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Jump Off The Bandwagon

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Amanda Ray

on 4 November 2013

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Transcript of Jump Off The Bandwagon

Jump Off The Bandwagon
The appeal to get people to follow ones idea by showing there's a bigger crowed following that same idea. (Gathering followers due to popularity)
Bandwagon Origin
The name "bandwagon fallacy" comes from the phrase "jump on the bandwagon" or "climb on the bandwagon", a bandwagon being a wagon big enough to hold a band of musicians. In past political campaigns, candidates would ride a bandwagon through town, and people would show support for the candidate by climbing aboard the wagon. The phrase has come to refer to joining a cause because of its popularity.
Nike Swag
Bandwagon Appeal
Doritos Bandwagon
Social Network
Twerk Some!
Pepsi Generation
WWII Propoganda
Thank you for your time and attention !
And remember when you're writing your research paper .....
This commercial illustrates bandwagon by showing a group of kids playing basketball wearing the new Nikes and it shows one of the kids without the new pair therefore he doesn't fit in with the group of kids playing basketball. As soon as he gets the new pair of Nikes he automatically gains a new group of friends and basketball skills.
Nike Swag Explanation
A great example of the Bandwagon fallacy is the use and addiction we have towards social networks now a day. As soon as a new social network is invented the word about its existence spreads, and in no time everyone is hooked on it, and if you happen to be an exception to those who are hooked you are seen and treated like an outcast.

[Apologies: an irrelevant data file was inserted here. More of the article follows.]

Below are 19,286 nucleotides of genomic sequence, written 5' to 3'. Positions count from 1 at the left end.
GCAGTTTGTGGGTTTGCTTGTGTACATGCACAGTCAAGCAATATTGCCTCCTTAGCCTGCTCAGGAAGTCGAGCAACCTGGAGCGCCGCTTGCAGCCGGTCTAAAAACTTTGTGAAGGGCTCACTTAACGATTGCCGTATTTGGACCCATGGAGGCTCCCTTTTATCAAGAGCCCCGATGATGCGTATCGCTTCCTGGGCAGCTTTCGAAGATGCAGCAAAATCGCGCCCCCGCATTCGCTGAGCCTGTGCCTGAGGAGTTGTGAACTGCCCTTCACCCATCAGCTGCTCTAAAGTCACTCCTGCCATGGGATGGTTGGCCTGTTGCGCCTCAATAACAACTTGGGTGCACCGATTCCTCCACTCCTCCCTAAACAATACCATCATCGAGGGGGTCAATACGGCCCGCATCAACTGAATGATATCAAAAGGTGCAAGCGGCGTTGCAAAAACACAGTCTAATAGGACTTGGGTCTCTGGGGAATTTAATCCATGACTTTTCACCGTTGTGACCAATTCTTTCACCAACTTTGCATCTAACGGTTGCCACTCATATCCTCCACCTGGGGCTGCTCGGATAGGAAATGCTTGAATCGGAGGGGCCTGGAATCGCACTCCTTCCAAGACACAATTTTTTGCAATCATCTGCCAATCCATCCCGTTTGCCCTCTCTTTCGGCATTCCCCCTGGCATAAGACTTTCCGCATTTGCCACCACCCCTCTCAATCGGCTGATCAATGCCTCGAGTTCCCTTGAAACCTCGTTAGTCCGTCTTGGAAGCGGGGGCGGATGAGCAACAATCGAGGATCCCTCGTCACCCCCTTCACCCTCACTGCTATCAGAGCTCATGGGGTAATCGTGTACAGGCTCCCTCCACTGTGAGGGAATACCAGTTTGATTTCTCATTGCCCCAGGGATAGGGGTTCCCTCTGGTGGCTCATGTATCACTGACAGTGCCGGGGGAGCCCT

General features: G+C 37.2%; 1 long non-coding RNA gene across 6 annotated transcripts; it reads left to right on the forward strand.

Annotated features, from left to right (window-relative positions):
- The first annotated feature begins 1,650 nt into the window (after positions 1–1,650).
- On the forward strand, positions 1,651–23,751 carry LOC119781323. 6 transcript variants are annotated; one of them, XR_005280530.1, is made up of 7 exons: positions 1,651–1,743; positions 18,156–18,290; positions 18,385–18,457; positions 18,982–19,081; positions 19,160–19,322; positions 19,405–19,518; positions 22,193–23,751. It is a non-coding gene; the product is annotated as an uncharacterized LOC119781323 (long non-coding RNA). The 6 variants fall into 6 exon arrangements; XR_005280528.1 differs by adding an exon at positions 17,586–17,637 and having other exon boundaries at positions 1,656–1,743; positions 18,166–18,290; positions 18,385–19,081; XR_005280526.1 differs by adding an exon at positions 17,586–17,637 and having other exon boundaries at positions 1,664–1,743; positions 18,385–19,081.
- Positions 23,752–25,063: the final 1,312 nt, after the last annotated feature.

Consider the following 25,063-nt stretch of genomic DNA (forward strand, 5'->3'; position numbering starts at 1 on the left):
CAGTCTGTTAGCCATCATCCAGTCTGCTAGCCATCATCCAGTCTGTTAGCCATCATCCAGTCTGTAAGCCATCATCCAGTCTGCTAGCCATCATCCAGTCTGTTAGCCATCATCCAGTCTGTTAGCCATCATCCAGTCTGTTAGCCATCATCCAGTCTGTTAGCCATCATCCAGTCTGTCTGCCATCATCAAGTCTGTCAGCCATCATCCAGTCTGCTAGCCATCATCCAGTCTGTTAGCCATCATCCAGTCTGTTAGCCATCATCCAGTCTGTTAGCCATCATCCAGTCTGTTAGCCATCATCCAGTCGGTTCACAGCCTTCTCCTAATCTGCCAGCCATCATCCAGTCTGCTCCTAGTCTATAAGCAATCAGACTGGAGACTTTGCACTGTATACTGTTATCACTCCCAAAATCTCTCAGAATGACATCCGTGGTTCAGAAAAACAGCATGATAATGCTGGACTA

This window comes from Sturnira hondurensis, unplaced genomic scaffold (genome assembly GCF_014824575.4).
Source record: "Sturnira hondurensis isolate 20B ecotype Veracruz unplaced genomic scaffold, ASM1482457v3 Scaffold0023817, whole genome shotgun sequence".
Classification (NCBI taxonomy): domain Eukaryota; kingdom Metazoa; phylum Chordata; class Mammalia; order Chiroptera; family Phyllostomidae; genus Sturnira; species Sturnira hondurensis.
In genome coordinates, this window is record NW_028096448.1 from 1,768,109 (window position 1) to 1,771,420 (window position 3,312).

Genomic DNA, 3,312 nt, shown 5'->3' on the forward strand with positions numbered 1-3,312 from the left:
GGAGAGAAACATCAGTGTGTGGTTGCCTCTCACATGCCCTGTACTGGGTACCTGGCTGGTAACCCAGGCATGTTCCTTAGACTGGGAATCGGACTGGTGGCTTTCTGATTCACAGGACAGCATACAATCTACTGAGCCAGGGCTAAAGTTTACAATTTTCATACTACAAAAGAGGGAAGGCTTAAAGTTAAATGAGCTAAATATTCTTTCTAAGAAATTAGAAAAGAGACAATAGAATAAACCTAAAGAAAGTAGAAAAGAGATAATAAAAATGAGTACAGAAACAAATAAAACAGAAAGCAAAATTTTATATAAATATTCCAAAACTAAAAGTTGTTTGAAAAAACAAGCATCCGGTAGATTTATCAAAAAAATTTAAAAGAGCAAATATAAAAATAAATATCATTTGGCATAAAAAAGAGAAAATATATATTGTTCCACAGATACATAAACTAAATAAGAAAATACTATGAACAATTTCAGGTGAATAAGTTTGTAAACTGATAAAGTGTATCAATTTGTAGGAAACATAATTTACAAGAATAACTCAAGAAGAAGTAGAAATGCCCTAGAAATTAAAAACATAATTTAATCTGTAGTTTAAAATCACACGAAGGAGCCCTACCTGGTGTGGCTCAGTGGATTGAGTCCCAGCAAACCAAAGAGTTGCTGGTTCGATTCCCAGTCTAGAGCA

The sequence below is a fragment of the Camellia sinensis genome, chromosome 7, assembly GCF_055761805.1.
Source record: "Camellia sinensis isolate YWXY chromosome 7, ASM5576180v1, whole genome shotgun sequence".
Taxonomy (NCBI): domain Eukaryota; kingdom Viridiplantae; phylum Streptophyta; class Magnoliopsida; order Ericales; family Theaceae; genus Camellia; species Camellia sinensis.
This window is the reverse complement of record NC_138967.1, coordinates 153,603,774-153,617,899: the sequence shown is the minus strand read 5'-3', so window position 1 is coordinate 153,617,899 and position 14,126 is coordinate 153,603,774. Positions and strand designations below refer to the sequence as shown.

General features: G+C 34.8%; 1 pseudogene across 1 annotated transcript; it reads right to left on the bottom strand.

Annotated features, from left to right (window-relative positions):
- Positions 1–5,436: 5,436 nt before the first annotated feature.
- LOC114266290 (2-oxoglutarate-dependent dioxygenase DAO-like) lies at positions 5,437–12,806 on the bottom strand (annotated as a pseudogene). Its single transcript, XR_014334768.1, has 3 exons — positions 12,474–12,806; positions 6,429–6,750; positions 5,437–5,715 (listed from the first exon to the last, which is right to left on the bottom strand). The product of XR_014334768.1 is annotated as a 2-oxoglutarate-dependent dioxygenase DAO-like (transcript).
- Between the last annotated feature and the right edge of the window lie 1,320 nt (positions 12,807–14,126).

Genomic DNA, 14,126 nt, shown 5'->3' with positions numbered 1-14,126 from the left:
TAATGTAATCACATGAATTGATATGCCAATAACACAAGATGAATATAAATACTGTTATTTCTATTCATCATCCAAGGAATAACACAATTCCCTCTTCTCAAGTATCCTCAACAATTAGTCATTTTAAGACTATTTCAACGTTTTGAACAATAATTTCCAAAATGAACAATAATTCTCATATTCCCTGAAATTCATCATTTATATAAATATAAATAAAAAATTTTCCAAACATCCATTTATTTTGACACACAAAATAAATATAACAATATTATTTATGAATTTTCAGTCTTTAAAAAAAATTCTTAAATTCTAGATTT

Social Networking Explanation
Dorito's Explanation
Twerking Explanation
Pepsi Explanation
Propaganda Explanation
This Dorito's commercial literally shows what hopping on the bandwagon is about as the dad switches from teams because of how well they are playing. At the end of the commercial the kids say how glad they are to know that Dorito's are always part of the bandwagon because of how there dad was not satisfied with the the teams he was going for.
This Pepsi commercial uses Michael Jackson to promote there soft drink. By having Michael Jackson sing about the Pepsi generation, this commercial is letting viewers feel the need to become a part of this new and popular group. The young kids dancing with MJ to his song reveals his popularity which sparks the need for a cool, and refreshing Pepsi.
The Bandwagon fallacy isnt only shown through commercials it is also seen in music and dance. we use the example of Miley Cyrus performing the infamous "twerk" for it is a clear example of a trend most teenage girls are following. And the fact that a famous artist is now a part of the twerking trend makes others want to either improve or learn how to do and be part of the "twerking bandwagon".
This website uses bandwagon by showing how in WWII every one was limited to certain amount of clothing, food, and other supplies.
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